When Michelle (Mary Elizabeth Winstead) wakes up chained to the wall in an underground doomsday bunker after a car accident, she finds herself the captive of obvious lunatic Howard (John Goodman), a conspiracy nut who, along with his other “guest,” Emmett (John Gallagher Jr.) tries to convince her that he is not a serial murderer but in fact her rescuer. Supposedly there’s been some sort of catastrophic attack, and the poisoned air will liquefy anyone unlucky enough to still be outside. Like a classic Twilight Zone installment, 10 Cloverfield Lane is simultaneously tersely suspenseful and a bit cute in its cleverness, so much so that its climax, weirdly telegraphed by its marketing materials despite never appearing in them, is as satisfying as it is completely unnecessary.
Most of 10 Cloverfield Lane‘s runtime is devoted to a tight three-hander, as Howard’s motives and increasingly erratic behavior make him seemingly much more of a threat than any terrorist bomb. Goodman is the film’s not-so-secret weapon, delivering a perfectly calibrated performance that cycles from rational calm to quivering agitation to booming anger, often in the same shot. It’s unfortunate, then, that the film doesn’t lean more on his status as a likely psycho, which accompanies an underserved thread about fearful women trapped in relationships with controlling and/or abusive men (Michelle was initially on the run from an unpleasant fiance when disaster apparently struck).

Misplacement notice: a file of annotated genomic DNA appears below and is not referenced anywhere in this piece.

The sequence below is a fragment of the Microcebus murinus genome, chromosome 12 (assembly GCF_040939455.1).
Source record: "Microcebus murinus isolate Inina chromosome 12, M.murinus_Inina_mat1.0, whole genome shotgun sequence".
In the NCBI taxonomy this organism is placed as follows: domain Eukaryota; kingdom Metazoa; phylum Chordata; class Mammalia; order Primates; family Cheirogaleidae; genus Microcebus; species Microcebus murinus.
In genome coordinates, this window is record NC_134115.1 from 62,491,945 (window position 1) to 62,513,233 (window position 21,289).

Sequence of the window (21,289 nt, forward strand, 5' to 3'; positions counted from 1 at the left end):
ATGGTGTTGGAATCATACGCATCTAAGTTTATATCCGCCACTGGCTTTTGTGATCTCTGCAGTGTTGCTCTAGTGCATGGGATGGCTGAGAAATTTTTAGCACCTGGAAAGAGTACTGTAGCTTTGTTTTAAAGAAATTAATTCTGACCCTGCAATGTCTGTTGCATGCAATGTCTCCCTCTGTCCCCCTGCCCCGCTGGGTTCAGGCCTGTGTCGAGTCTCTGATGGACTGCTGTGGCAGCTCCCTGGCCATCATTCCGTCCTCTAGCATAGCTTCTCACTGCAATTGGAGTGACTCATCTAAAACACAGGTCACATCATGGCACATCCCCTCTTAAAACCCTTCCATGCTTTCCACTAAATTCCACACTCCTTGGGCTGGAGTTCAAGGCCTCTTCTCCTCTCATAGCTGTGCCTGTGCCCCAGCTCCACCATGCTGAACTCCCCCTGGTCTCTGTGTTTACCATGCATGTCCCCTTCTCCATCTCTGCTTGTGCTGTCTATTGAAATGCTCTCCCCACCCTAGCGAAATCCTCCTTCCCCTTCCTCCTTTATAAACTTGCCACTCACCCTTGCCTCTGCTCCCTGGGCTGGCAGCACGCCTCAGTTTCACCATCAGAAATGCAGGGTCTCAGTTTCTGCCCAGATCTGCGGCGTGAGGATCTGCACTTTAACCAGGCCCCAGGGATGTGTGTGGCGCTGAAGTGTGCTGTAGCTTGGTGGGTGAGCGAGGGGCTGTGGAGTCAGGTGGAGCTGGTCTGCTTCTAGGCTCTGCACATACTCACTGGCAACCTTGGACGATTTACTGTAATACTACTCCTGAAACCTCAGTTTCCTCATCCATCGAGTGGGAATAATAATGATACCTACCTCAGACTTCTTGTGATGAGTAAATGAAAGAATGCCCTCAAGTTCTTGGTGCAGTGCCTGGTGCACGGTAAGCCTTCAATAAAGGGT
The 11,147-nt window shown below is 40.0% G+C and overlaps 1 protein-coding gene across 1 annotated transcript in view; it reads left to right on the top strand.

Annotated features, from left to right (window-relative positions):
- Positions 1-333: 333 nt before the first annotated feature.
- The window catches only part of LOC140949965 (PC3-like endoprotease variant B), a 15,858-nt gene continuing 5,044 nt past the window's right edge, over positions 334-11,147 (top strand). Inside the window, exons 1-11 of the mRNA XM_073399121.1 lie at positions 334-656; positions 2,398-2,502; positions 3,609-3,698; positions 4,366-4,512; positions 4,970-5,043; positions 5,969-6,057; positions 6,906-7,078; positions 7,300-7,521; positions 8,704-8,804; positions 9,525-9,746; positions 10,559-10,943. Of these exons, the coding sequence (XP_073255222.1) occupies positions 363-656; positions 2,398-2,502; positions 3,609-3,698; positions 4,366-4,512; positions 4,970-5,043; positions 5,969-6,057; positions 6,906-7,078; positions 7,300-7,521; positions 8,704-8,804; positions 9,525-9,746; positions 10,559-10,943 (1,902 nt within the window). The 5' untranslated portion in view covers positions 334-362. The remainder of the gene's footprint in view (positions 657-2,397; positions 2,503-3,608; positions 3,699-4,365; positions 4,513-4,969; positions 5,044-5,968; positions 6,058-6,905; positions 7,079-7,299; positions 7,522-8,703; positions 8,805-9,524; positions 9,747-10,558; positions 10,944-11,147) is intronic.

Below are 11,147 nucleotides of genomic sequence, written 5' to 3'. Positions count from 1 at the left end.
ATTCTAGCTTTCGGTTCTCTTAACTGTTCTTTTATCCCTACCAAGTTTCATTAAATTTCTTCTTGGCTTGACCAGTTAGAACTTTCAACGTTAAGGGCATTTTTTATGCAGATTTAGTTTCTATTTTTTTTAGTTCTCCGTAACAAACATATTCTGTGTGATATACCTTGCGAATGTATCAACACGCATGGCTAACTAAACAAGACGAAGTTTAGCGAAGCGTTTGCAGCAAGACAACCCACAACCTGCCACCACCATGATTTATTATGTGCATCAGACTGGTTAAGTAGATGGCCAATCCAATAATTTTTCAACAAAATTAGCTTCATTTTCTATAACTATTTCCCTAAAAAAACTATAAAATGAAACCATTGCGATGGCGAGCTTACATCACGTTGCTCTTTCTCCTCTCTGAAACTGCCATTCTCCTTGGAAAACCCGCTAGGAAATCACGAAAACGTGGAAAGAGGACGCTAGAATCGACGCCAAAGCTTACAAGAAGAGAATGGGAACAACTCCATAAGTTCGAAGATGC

Despite the flaws highlighted by its unusual marketing and bifurcated plot, you could do an awful lot worse for an idiosyncratic genre hybrid.
An even bigger problem here is the film’s title, which links it to Drew Goddard’s similarly stealthily-sold 2008 found-footage riff on kaiju. We know there has got to be some sort of sci-fi twist, undercutting the question of whether or not something bad actually happened on the surface and making the third act action seem tacked-on, strangely divorced from a claustrophobic hostage thriller even while it makes good on Michelle’s arc of self-actualization. Still, first-time feature director Dan Trachtenberg applies some tricks of economy to ratchet up atmosphere. His simple compositions both place the characters uncomfortably close to each other and perfectly articulate their cramped space, and there’s some excellent deployment of sound design, particularly involving the metallic shriek of heavy bulkhead doors. Despite the flaws highlighted by its unusual marketing and bifurcated plot, you could do an awful lot worse for an idiosyncratic genre hybrid.